Time to Buy Stocks: Contrarian Signal Activated

by Warren Seah

According to Bank of America’s Chief Investment Strategist, Michael Hartnett, it’s time to put your fears aside and consider buying stocks. Hartnett’s team has identified a key indicator, known as the Bull & Bear Indicator, which has dropped to an “extreme bearish” level of 1.9, down from its previous reading of 2.2.

The team explains that the contrarian buy signal for riskier assets is triggered when the Bull & Bear Indicator falls below 2.0. This indicator has historically shown reliable patterns, reinforcing the team’s advice to investors.

Hartnett and his team highlight the recent outflows from emerging market debt, with a substantial $2.2 billion leaving the market in the latest week. This marks the 12th consecutive loss in this sector. Notably, high-yield bonds and global equity funds have also experienced withdrawals. Furthermore, fund manager cash levels have risen to 5.3%, signifying a cautious approach within the financial industry.

Bank of America’s weekly data reveals a striking record-breaking cash outflow of $108.9 billion. This year, some managers, including bond king Jeffrey Gundlach, have advised investors to hold cash, avoiding the complexities associated with predicting the impact of Federal Reserve policy on bonds and stocks. By investing in bank certificates of deposit (CDs) and Treasury securities, these managers have emphasized the safety of cash, with a potential yield of 5.5%.

To illustrate the trend away from money-market funds towards other cash options, Bank of America provides a helpful chart:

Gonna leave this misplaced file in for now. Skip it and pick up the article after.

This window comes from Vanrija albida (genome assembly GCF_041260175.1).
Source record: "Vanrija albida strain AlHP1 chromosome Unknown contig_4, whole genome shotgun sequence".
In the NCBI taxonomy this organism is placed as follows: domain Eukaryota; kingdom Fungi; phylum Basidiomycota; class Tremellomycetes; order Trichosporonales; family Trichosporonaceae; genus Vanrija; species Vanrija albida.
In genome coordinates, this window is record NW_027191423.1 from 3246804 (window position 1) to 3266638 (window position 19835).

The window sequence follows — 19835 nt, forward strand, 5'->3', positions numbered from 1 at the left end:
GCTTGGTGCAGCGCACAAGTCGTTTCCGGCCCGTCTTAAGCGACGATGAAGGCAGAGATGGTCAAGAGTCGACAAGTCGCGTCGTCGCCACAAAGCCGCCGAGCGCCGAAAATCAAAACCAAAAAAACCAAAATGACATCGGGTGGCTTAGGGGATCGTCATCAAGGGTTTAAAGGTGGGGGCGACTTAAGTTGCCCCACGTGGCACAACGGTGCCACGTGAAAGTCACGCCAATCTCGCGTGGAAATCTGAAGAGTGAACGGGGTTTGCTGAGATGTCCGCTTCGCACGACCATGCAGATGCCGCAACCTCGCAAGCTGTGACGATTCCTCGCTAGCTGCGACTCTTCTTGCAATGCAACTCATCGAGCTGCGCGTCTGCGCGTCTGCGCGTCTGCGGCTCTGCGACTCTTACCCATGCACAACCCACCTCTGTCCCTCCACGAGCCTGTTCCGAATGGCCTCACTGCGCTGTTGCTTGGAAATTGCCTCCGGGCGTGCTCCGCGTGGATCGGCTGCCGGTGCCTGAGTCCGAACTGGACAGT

For investors who are heeding the call to buy stocks, Bank of America’s team provides a historical analysis of asset performance following the trigger of their buy signal. In the three months after the signal was activated, U.S. stocks demonstrated a 5.4% gain, while global stocks saw an impressive gain of 7.6%.

In conclusion, Bank of America’s research suggests that now is the time to consider purchasing stocks, as the Bull & Bear Indicator drops to “extreme bearish” levels. This contrarian signal has proved valuable in the past, and should be carefully considered by investors looking for potential gains in the market.

November’s Strong Performance in Stocks

November has historically been a favorable month for stocks, and experts believe this trend will continue. Rich Ross, Evercore ISI’s head of technical strategy, advises investors to consider buying equities, emphasizing that the market has not yet reached its peak for 2023.

The Nasdaq Composite has experienced an average gain of 6% during the November to January period, making it an attractive time for fund managers to invest in well-performing stocks. This strategy helps to bolster the appearance of their portfolios.

Despite some periods of selling over the summer, the S&P 500 and the Nasdaq Composite have performed well this year, with gains of 11% and 25% respectively.

However, there are potential risks that could halt the stock market rally. If the S&P 500 index fails to hold at 4,200, an important technical support level, there could be a credit event or hard landing. These terms refer to potential shocks or clear indicators of an upcoming recession.

Other factors that could disrupt the stock market rally include a rise in crude oil prices above $100 per barrel due to the ongoing Israel-Hamas conflict, which would threaten supplies in the Middle East. Additionally, if the 10-year Treasury yields surpass 5%, it would increase the cost of servicing the U.S. fiscal deficit.

In current trading, West Texas Intermediate crude oil for November delivery rose by $1.23, or 1.4%, to reach $90.66 per barrel on the New York Mercantile Exchange. This represents a weekly rise of 3.3%. At the same time, the yield on the 10-year Treasury fell by 3 basis points to 4.954%, after experiencing a surge of 8.5 basis points to 4.987% on Thursday, marking its highest close since July 20, 2007.

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